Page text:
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LETTER TO THE EDITOR
Year : 2021  |  Volume : 14  |  Issue : 2  |  Page : 236  

Subcutaneous dirofilariasis


Department of Community Medicine, Dr. DY Patil University, Pune, Maharashtra, India; Department of Tropical Medicine, Hainan Medical University, Haijou, China

Date of Submission16-Sep-2020
Date of Decision16-Oct-2020
Date of Acceptance20-Oct-2020
Date of Web Publication3-Mar-2021

Correspondence Address:
Viroj Wiwanitkit
Department of Community Medicine, Dr. DY Patil University, Pune, Maharashtra

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Source of Support: None, Conflict of Interest: None


DOI: 10.4103/mjdrdypu.mjdrdypu_442_20

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How to cite this article:
Wiwanitkit V. Subcutaneous dirofilariasis. Med J DY Patil Vidyapeeth 2021;14:236

How to cite this URL:
Wiwanitkit V. Subcutaneous dirofilariasis. Med J DY Patil Vidyapeeth [serial online] 2021 [cited 2021 Apr 12];14:236. Available from: https://www.mjdrdypv.org/text.asp?2021/14/2/236/310711



The accidental parasitic infestation is an important but little mentioned problem in tropical medicine. Dirofilariasis is an example of accidental parasitic infestation. This kind of infection might exist sporadically, and there are various possible involved organs. The subcutaneous infestation is one of the most common forms of dirofilariasis. The publication in Med J Dr. DY Patil Univ is the best example.[1] Basically, dirofilariais is a nematode infection. This is a kind of blood parasitic infection that the mosquito vector, Culicidae family, is the main vector in transmission cycle of the disease. Mainly, the disease affects animals and human is an accidental host.

Dirofilaria immitis and Dirofilaria repens are the important pathogens causing dirofilariais.[2] Human dirofilariais is sporadically reported. The unexplained subcutaneous nodule is a common clinical presentation. The nodule might be seen at any organs including face, neck, trunk, and extremities.[2] The disease can involve any age groups, but it is usually reported among the middle age groups. Since the disease is a dead-ended parasitic infestation, it usually takes time for disease development and observed by the patient. The history of contact with animal hosts such as cat and dog might be available, but it is not common.[3] The diagnosis of the disease is usually by pathological examination. The identification by clinical microscopic technique might be possible, but it required am expert clinical microscopist. The parasite in blood smear is usually negative. The important point is the awareness of this rare disease.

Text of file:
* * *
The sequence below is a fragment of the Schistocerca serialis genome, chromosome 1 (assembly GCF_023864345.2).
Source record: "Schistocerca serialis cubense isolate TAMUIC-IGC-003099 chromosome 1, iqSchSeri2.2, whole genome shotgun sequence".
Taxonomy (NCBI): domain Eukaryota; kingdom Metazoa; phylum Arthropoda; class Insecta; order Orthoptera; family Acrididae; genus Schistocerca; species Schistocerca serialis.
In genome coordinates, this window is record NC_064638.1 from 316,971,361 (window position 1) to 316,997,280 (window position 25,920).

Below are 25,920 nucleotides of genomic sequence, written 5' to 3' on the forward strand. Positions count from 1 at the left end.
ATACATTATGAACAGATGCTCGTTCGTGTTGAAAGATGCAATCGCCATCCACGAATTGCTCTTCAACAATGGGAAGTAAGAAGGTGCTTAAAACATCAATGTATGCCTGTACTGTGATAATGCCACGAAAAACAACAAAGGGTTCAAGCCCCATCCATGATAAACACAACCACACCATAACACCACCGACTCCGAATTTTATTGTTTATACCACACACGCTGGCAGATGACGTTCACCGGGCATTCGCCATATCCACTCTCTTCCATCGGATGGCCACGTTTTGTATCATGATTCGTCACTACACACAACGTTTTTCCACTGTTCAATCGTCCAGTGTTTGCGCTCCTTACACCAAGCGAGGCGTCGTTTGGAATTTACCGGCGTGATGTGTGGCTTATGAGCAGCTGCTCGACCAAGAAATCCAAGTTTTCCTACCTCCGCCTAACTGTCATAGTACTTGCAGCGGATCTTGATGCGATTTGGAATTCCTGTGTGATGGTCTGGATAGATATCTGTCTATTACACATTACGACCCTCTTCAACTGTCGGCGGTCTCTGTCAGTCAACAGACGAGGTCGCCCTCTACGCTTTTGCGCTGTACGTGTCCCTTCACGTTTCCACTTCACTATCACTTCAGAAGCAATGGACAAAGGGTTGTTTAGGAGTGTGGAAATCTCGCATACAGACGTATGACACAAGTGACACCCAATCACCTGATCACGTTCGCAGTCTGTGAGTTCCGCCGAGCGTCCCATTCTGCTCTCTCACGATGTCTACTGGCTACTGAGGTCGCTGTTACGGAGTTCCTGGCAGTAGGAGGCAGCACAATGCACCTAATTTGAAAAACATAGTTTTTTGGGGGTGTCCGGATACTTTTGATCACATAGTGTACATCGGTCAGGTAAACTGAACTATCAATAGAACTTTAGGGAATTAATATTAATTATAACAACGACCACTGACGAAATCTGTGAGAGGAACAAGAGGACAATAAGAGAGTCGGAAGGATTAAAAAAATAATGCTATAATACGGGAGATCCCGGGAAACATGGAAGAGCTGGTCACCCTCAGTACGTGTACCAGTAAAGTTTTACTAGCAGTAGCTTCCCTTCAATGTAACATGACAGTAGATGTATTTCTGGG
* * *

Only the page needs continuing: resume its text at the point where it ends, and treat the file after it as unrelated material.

Imaging might be useful for detecting infections in deeper tissue levels.[4] Polymerase chain reaction analysis of DNA extracted from a worm might help definitive confirmation of species of the parasite.[4] Dirofilariasis should be included in differential diagnosis list for any patients presenting with an asymptomatic subcutaneous nodule, either acute or chronic history of formation.[5] The treatment for subcutaneous dirofilariasis is by surgical excision. Finally, it should note that subcutaneous dirofilariasis might concurrently exist another important form of human dirofilariasis, such as pulmonary dirofilariasis,[6] and ocular dirofilariasis.[7] Therefore, it is necessary to have full investigation for other hidden sites of infection in any patient with subcutaneous dirofilariasis.



 
  References Top

1.
Gandham NR, Mirza S, Das NK, Misra RN. A rare case of subcutaneous dirofilariasis from a tertiary care hospital in Western Maharashtra. Med J DY Patil Vidyapeeth 2021;14:80-3.  Back to cited text no. 1
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2.
Wiwanitkit V, Chongboonprasert C. Dirofilariasis repens. Chula Med J 2002;46:463-8.  Back to cited text no. 2
    
3.
Jayasinghe RD, Gunawardane SR, Sitheeque MA, Wickramasinghe S. A case report on oral subcutaneous dirofilariasis. Case Rep Infect Dis 2015;2015:648278.  Back to cited text no. 3
    
4.
Chandrasena TG, Premaratna R, Mallawaarachchi CH, Gunawardena NK, Gunathilaka PA, Abeyewickrama WY, et al. The diversity of human dirofilariasis in Western Sri Lanka. Biomed Res Int 2019;2019:9209240.  Back to cited text no. 4
    
5.
Sukumarakurup S, Payyanadan BM, Mariyath R, Nagesh M, Moorkoth AP, Ellezhuthil D. Subcutaneous human dirofilariasis. Indian J Dermatol Venereol Leprol 2015;81:59-61.  Back to cited text no. 5
[PUBMED]  [Full text]  
6.
Benzaquen M, Brajon D, Delord M, Yin N, Bittar F, Toga I, et al. Cutaneous and pulmonary dirofilariasis due to Dirofilaria repens. Br J Dermatol 2015;173:788-91.  Back to cited text no. 6
    
7.
Senanayake MP, Infaq ML, Adikaram SG, Udagama PV. Ocular and subcutaneous dirofilariasis in a Sri Lankan infant: An environmental hazard caused by dogs and mosquitoes. Paediatr Int Child Health 2013;33:111-2.  Back to cited text no. 7
    




 

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